We’ve talked about the nature of time, but what about the nature of wounds? What particular kind of wound is a major bereavement, and what would it look like when it heals? Are we talking a cut that heals completely? A nasty burn that will always look a bit mottled and weird? A deep gash that leaves an ugly scar? An amputation? I can't tell you the answer, because...

7. Nobody can tell you what your unique experience of loss will be like.

We all have an idea of how grieving goes, and unless we have our own experiences, they’re often a mishmash of assumptions gathered from movies, pop culture, and anecdotes. Often these simply involve lots of crying. It’s rare to see an accurate representation of angry grief or numb grief, but they’re very common experiences, too. Even when we have our own experiences, they may not be that useful when we’re attempting to comfort someone else. Because although all grief shares some key similarities — it hurts — each individual person’s grief is different.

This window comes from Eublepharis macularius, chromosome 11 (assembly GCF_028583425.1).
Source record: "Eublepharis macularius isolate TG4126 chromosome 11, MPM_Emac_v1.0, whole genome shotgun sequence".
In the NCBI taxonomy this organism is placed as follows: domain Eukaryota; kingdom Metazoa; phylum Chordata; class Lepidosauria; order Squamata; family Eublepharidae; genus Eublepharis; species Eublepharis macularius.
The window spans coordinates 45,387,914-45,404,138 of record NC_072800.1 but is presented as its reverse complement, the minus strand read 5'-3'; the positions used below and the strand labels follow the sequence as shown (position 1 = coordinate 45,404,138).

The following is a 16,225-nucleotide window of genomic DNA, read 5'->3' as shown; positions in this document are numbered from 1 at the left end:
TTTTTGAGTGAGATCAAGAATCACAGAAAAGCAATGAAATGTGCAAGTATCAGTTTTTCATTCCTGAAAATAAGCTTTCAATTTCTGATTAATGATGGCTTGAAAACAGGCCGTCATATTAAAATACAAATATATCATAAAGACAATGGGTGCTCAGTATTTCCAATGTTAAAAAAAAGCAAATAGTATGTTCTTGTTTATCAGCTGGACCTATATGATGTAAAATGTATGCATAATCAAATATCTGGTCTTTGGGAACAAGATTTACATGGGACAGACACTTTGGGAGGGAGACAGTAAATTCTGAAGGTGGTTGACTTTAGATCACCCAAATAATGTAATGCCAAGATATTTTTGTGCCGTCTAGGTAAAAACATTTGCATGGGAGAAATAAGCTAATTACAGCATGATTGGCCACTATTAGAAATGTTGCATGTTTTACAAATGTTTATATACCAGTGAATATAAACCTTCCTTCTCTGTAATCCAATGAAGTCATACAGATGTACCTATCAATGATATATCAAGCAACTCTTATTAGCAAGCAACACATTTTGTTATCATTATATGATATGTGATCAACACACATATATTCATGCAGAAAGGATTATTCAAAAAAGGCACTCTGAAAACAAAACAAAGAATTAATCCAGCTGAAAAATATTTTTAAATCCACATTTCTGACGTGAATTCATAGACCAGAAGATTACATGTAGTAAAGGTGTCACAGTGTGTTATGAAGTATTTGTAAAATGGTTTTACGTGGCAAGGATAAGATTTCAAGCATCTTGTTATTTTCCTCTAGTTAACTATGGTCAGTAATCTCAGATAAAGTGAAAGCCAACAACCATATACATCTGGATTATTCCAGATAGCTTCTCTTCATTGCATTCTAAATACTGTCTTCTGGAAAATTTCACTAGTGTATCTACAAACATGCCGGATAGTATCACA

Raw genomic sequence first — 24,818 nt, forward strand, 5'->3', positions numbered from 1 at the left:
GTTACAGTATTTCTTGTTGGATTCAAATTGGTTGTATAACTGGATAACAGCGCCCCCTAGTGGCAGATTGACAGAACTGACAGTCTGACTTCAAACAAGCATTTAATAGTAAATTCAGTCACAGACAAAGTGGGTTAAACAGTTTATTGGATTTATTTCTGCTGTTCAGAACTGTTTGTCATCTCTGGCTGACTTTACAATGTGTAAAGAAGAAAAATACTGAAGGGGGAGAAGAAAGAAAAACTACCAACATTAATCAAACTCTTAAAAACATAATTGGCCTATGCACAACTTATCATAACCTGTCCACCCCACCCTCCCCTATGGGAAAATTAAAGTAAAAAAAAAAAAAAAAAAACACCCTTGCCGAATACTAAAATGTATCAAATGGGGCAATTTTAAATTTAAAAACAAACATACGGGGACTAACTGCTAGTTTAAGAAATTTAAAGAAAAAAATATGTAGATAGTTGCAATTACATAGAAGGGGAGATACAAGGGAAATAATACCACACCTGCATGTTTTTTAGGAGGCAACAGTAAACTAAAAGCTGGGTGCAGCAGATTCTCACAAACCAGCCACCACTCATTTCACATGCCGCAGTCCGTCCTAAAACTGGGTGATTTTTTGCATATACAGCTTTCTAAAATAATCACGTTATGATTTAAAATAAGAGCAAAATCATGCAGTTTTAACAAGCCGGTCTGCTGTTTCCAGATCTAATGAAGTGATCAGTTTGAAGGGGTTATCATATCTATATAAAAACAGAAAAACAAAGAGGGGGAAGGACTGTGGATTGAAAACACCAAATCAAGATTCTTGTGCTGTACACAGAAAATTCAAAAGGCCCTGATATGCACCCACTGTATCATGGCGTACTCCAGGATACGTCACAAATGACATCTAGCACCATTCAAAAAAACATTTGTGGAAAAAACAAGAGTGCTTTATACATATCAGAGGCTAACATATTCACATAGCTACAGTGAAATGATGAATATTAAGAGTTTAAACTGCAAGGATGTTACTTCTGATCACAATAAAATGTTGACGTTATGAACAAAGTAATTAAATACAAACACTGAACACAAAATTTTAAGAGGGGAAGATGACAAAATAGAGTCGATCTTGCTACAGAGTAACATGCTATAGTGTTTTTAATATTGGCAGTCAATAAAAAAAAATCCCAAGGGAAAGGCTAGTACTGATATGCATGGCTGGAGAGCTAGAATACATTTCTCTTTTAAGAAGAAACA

So time may, indeed, heal you, and probably will, even if it's not a straight road. But what that healing will look like, how long it will take, and what you will think and feel and do and experience along the way, nobody can say. Your grief is yours, and nobody can tell you what will happen. I imagine that is both a comforting and disconcerting thought.

But then again, perhaps not.

After all, I cannot speak for you.


Golden, A. J. (2013). Autobiographical memory processes in complicated grief. In M. Stroebe, H. Schut, & J. van den Bout (Eds.), Complicated grief: scientific foundations for health care professionals (pp. 176-189). New York: Routledge.

Jordan A. H., & Litz, B. T. (2014). Prolonged Grief Disorder: Diagnostic, assessment, and treatment considerations. Professional Psychology: Research and Practice 45(3), 180-187. doi:10.1037/a0036836

Shear, K., Frank, E., Houck, P. R., & Reynolds, C. F. (2005). Treatment of complicated grief: A randomized controlled trial. JAMA, 293(21), 2601-2608. doi:10.1001/jama.293.21.2601

Solomon, C. G., & Shear, M. K. (2015). Complicated grief. The New England Journal of Medicine, 372(2), 153-160. Retrieved from…

Van der Kolk, B. (2014). The body keeps the score (Apple iBooks version). London, England: Penguin Books Ltd.